Words by Taylor Carik
Electro-psychedelic. Rave music. Noise. Like anything worth investigating or anything worth deeply enjoying, the music of Minneapolis-St. Paul’s greatly varied electronic music scene doesn’t fit in a single genre or description.
Where it does fit, surprisingly, is a scenic farm an hour outside the Cities.
The Great Beyond Festival, from intrepid promoters Steven and Jasmine Seuling of Intellephunk and Dustin Zahn of Enemy Records, is unique in terms of focus, curation and community for body-moving electronic music.
For one, the diverse lineup at The Great Beyond hails from all over the world, even though the festival has clear ties to the area, and even more reflects the highly-informed tastes of the organizers. Additionally, the weekend-long festival happens at a special location—literally an idyllic farm at the Minnesota River Valley Sanctuary near Franklin, MN.
“The Great Beyond has a festival feel, but not the festival crowd,” says Zahn. “Last year everybody was walking around with big grins on their faces, the energy was really good. And there were no bugs.”
Such a robust event can be rare (electronic music fans may be familiar with similarly-focused outdoor/camping events across the country, like Sustain-Release in New York or Honcho Campout in Pennsylvania), even though the demand is great. Last year’s The Great Beyond Festival was entirely sold out. As Zahn points out, “A lot of the music we’re doing is relaxed, hypnotic, psychedelic and that attracts people looking to have fun.”
The festival draws on Minneapolis-St. Pauls’ historical techno roots here, plus connections to Chicago, Detroit and other midwest rave outlets. So, is this festival a part of the electronic music scene here? Is there a scene here?
“Short answer, yes, there’s a ‘scene,’ insofar as there’s a group of people who are passionate about electronic music, throwing events, and connecting them beyond Minneapolis,” says Peter Lansky, a DJ and producer who’s been an electronic music fixture here and played The Great Beyond last year. “But you could ask 100 people if there’s any real electronic scene in MSP and get 100 different answers.”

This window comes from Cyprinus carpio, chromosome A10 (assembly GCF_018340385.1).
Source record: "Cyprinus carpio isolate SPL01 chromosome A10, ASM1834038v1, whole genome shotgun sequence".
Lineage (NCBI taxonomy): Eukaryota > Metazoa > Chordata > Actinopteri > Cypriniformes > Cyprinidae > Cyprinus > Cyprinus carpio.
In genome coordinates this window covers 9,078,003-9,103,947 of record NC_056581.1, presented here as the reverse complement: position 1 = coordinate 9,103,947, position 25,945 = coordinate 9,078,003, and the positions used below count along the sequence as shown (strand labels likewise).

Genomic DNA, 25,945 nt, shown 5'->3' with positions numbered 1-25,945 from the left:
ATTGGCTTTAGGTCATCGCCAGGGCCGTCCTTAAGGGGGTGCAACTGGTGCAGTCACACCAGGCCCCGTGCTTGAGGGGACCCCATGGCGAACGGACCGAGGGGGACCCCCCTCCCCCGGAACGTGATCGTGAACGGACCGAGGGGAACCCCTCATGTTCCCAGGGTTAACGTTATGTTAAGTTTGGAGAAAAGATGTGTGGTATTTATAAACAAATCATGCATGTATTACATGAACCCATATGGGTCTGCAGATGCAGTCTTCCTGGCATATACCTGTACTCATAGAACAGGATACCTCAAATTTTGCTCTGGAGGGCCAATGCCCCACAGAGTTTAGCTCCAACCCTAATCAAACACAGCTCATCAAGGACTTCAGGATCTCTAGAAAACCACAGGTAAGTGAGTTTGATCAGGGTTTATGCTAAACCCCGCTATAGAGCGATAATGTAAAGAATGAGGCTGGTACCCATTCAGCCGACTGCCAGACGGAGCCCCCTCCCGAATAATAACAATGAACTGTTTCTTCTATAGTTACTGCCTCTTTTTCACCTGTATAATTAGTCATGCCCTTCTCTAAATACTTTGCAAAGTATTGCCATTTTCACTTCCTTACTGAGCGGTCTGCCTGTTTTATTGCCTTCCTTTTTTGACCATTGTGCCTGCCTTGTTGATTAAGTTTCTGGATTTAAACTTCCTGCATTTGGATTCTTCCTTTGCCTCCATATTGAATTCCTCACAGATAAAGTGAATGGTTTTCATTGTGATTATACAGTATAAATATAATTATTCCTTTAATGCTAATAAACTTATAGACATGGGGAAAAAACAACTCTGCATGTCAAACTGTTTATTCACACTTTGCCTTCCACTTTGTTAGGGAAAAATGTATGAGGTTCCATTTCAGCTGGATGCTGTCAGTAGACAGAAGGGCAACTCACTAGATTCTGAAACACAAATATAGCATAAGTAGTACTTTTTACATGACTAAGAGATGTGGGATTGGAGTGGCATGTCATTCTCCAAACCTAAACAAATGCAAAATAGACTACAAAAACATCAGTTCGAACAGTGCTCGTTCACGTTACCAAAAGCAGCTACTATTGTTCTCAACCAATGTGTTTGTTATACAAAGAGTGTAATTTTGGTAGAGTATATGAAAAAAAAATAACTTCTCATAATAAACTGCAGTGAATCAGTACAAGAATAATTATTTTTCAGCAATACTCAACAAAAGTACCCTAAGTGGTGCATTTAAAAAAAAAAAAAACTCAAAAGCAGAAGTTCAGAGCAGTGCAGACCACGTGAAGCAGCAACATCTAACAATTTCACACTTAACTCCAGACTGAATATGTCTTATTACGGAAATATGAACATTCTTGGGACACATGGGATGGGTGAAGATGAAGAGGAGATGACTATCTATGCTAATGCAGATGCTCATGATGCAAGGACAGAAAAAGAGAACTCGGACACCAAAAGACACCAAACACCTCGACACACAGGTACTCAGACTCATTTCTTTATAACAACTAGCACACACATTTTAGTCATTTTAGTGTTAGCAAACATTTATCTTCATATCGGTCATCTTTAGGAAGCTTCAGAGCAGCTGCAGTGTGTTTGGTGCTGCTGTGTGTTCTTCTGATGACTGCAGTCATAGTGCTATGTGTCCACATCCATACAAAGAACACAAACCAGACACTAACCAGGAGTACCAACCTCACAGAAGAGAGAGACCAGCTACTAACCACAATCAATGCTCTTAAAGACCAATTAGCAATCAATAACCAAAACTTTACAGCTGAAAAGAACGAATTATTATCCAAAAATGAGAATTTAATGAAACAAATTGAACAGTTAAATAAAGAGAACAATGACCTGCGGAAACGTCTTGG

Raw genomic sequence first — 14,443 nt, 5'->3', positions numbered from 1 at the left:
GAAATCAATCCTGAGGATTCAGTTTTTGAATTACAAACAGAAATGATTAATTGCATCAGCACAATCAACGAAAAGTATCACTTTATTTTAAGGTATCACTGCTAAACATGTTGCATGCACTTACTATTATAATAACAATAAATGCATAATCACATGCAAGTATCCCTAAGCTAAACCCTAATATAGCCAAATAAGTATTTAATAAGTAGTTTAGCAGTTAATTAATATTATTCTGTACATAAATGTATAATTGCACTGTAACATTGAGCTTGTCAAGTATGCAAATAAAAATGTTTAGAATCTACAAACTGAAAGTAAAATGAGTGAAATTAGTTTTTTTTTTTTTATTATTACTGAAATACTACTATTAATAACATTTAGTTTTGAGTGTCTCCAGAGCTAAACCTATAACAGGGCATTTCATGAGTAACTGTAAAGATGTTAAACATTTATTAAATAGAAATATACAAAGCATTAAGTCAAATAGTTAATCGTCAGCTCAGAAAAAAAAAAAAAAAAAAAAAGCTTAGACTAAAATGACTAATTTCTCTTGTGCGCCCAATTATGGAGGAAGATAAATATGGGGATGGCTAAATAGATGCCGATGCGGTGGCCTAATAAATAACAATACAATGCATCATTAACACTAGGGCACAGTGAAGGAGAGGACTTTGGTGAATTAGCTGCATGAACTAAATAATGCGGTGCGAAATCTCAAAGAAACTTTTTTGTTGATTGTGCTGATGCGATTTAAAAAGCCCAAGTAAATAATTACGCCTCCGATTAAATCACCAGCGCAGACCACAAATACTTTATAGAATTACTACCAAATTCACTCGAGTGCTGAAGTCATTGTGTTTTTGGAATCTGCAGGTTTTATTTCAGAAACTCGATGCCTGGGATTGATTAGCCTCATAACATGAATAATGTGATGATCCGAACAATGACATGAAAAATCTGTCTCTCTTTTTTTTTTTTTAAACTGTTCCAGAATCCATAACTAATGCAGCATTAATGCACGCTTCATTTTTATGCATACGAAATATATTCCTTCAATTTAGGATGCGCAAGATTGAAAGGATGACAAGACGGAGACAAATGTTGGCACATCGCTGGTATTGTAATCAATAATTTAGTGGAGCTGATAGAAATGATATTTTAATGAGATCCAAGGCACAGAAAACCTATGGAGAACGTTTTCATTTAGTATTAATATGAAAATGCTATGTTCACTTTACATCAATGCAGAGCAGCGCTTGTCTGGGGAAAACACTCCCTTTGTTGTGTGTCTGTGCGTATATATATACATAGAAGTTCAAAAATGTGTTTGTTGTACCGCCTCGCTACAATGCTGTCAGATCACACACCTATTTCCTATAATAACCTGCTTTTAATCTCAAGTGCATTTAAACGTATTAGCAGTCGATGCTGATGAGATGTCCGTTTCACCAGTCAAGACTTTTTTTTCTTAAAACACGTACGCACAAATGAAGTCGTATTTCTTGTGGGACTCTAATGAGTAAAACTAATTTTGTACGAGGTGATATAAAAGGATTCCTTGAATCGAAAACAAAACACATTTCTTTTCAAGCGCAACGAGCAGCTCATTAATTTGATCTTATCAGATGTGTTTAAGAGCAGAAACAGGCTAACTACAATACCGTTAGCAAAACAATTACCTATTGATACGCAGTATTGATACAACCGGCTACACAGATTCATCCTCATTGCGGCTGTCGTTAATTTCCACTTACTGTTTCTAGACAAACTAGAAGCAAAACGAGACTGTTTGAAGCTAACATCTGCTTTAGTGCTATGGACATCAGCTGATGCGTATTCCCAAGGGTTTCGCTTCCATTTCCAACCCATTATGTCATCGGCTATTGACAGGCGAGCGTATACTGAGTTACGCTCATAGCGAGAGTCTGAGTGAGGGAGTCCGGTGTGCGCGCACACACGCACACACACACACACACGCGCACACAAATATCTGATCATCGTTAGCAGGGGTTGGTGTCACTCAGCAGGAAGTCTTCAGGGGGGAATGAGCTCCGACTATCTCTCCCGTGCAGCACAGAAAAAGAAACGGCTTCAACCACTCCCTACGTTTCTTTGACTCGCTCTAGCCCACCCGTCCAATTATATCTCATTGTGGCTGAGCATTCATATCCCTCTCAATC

Most of those answers would include two things: Minneapolis-St. Paul’s ridiculous 2 AM bar close times and the essential Communion showcase. 2 AM bar close has always made underground events more vital than legal ones, and those require a huge amount of time, effort and money to produce. That’s where the regular showcase Communion, which regularly happens at The Pourhouse, comes in. Likely the longest-running and most recognizable legal event of its kind—one that sounds and feels like a rave, but is above ground and public, so it’s easy to project most of the focus of the scene onto that one event.
“You can’t overstate how badly 2 AM bar close puts a damper on shit,” Lansky says “It’s not an ideal place to be an electronic music fan, but it’s not significantly better anywhere else in the country. Even L.A. and New York have their own challenges.”
The death of smaller venues and parties, accelerated by COVID, has intensified that focus on underground work. Thankfully, the Seulings and Intellephunk take their roles as leading promoters seriously and pay attention to curation, diversity, and experimentation, especially during the last few years, and that culminates in The Great Beyond.
“We always look at programming events as a puzzle to put together, we pick out things that we’re excited about, things that fit,” says Zahn. For the festival that means, “We’re able to stack the bill a bit.”
He adds, “There’s people we’ve always wanted to get forever, but haven’t had the right setting, but with this weekend we can make them fit.” That includes DJ Nobu, one of the world’s most in-demands selectors all the way from Japan who does an acclaimed ‘Future Terror’ party, and international sensation from Britain The Advent.
The vibe of The Great Beyond also connects to the engaging visuals for the festival, a combination of different ideas about magic, tarot, space travel, ‘50s psychology books and more art directed and executed by artists Ryote and Carolyn Kopecky.
Speaking of vibes, where are all the photos of fans dancing out at the farm? Zahn says, “We don’t try to keep this sort of thing to a minimum in order to maintain an environment where people feel free to do their thing no matter what that thing is.”
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